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23

As noted in the question, these are layman's terms. However, I am providing links to more official definitions, which have been used as source material. Definition of the term "Inspired": The doctrine of the inspiration of the Bible means that the Bible in the original documents is God-breathed, that it is a divine product, and, because it is divine, the ...


13

The Bible says a great deal about testing prophets and spirits. A spirit will confess that Jesus Christ has come in the flesh. Dear friends, do not believe every spirit, but test the spirits to see whether they are from God, because many false prophets have gone out into the world. 2 This is how you can recognize the Spirit of God: Every spirit that ...


11

The books known as "apocryphal" to Protestants are defined by Catholics as "Deuterocanonical" (a second canon). They come from the Septuagint, a Greek translation (with these additional books) of the Hebrew Tanakh. Later, around the 4th century, the Old Testament was translated by St. Jerome into Latin as part of the Vulgate. Besides the Catholic Church, the ...


10

Without much detail, here is an overview of how different Christians view the Bible. These are major categories, and there is going to be some grey area between all of them. The Bible is inerrant on all matters it addresses, and should be taken to speak the literal truth unless the Bible itself says otherwise. Also called Biblical Literalism. Adherents to ...


9

Short answer, no. Not at all. It would count as plausible deniability to the straw-man definition of "the inspired and infallible word of God", but only to the false straw-man understanding. The problem is that, almost no denomination believes that inspiration and infallibility are attributed to modern versions/translations of Scripture. Inspiration ...


9

This is a really good site that discusses the two topics. Follow the links at the bottom to find the corresponding article on Infallibility. In short summary inerrant means "without error" and infallible means "incapable of error. The reason why those seem very similar is that, with respect to the Bible, they are. The word infallible is normally applied to ...


7

Sometimes it is best to see a theologian in action to determine their view and attitude about inerrancy. There is a classical error in most of our Bibles in Matthew 27:9 where Matthew means to quote Zechariah 11:13 concerning the 'thirty pieces of silver' but it says ‘Jeremiah’. I have glanced at a few modern explanations about this and it seems ...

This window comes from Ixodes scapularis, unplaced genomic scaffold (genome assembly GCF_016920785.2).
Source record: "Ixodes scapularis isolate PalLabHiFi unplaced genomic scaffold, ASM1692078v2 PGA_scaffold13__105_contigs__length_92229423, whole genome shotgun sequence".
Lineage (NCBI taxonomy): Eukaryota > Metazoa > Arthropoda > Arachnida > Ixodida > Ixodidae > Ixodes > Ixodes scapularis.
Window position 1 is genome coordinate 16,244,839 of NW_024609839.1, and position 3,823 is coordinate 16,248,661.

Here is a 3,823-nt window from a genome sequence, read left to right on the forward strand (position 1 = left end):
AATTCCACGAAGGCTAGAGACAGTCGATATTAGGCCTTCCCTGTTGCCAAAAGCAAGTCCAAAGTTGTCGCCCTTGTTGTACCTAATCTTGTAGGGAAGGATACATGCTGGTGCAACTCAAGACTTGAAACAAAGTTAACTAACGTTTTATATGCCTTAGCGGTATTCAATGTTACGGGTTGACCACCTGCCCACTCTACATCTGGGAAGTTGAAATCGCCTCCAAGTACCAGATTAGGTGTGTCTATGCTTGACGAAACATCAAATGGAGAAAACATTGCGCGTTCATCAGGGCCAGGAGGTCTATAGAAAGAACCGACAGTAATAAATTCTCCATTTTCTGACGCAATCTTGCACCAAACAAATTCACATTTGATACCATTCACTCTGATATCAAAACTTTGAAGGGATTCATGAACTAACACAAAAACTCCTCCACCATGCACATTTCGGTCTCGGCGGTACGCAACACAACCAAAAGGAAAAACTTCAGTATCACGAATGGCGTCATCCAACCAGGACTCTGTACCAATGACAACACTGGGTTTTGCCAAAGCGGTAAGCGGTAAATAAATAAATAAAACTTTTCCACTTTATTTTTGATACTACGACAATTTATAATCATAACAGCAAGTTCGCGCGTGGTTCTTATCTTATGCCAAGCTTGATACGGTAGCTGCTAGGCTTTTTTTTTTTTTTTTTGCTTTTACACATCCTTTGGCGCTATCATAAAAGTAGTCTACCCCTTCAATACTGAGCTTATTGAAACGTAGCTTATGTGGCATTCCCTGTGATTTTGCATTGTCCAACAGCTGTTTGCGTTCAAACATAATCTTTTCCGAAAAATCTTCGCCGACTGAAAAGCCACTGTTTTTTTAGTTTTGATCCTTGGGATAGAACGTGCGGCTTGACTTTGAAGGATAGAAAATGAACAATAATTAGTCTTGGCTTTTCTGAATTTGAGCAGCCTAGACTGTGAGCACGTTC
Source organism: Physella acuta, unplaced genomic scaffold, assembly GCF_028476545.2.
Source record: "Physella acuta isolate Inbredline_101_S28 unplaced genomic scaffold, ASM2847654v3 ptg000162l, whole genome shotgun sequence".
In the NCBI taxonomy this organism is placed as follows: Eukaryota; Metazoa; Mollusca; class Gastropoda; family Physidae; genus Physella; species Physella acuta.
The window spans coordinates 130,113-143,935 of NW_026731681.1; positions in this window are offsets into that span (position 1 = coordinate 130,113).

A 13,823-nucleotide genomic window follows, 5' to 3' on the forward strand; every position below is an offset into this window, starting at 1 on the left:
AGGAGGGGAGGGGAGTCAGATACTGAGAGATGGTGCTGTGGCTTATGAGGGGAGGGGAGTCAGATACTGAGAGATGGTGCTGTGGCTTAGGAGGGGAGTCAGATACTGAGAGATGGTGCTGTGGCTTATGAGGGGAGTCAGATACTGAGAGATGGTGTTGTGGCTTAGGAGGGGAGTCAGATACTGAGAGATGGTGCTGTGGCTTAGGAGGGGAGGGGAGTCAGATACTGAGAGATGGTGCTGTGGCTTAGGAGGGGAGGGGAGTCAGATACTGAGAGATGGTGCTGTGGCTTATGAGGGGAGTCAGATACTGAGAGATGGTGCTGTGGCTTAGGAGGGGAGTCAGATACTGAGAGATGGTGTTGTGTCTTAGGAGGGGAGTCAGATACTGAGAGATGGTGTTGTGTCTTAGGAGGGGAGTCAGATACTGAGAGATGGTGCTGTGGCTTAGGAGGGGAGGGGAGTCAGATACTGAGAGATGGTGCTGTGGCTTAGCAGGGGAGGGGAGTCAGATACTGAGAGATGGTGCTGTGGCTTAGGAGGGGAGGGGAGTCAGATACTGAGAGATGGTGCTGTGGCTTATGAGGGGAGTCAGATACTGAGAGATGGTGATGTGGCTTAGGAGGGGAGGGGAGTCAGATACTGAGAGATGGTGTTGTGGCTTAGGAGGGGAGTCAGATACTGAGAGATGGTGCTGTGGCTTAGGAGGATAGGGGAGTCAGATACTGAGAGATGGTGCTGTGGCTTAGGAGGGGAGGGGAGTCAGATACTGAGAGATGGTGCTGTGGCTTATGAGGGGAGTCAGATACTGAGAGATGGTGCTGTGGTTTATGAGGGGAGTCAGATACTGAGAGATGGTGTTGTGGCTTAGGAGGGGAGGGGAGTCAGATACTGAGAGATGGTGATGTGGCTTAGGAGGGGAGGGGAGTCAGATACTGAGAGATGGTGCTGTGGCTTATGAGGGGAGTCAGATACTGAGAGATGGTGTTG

7

This answer brings up an interesting verse in 1 Corinthians 7, when Paul distinguishes between his words and the Lord's. Now to the married I command, yet not I but the Lord: A wife is not to depart from her husband. But even if she does depart, let her remain unmarried or be reconciled to her husband. And a husband is not to divorce his wife. But to ...


7

One of the closest examples would be Paul's Letter to the Laodiceans. Scholarship is divided about the authorship, whether it is Paul or a Marcionite forgery - but the point is that at the time, when canonization was occurring, it was not accepted as such. Most everything else (Gospel of Peter, Gospel of Thomas, etc...) was pretty much rejected even at the ...


6

Forgive me for answering my own question… There are several scenarios I can think of regarding this passage. John himself added this passage later on. John told this story enough that later his followers thought it appropriate to add this passage to John’s account. This account was so common among early Christians and fit so well at this point in John’s ...


6

Inerrancy: To say that the scriptures are "inerrant" literally means that they are "without error." That is, that there is not one single error in spelling, grammar, fact, etc. any where in all of scripture. Jesus said in Matthew 5:18 "For truly I say to you, until heaven and earth pass away, not the smallest letter or stroke shall pass from the Law until ...


6

Short answer: According to the catholic church, ALL of its doctrines are infallible. Long answer: The problem arises when someone questions whether a particular subject (matter of grave importance) is a Catholic doctrine or not. When that occurs, and there is an eminent danger of those people (who may or may not hold an ecclesiastical post) present a false ...


6

Nothing is unnecessary within scripture: everything mentioned in scripture is essential and not merely curious, because all scripture is useful for teaching, refutation, correction, and training in righteousness: 2 Timothy 3:16-17 16 All scripture is inspired by God and is useful for teaching, for refutation, for correction, and for training in ...


6

Even a "nearly" comprehensive list of inerrantist scholars from the past 100–200 years would be virtually impossible to compile and maintain. However, the best list that I am aware of that approaches your criteria would be the signatories of the Chicago Statement on Biblical Inerrancy. Over 200 evangelicals signed the document (PDF), and it includes ...


5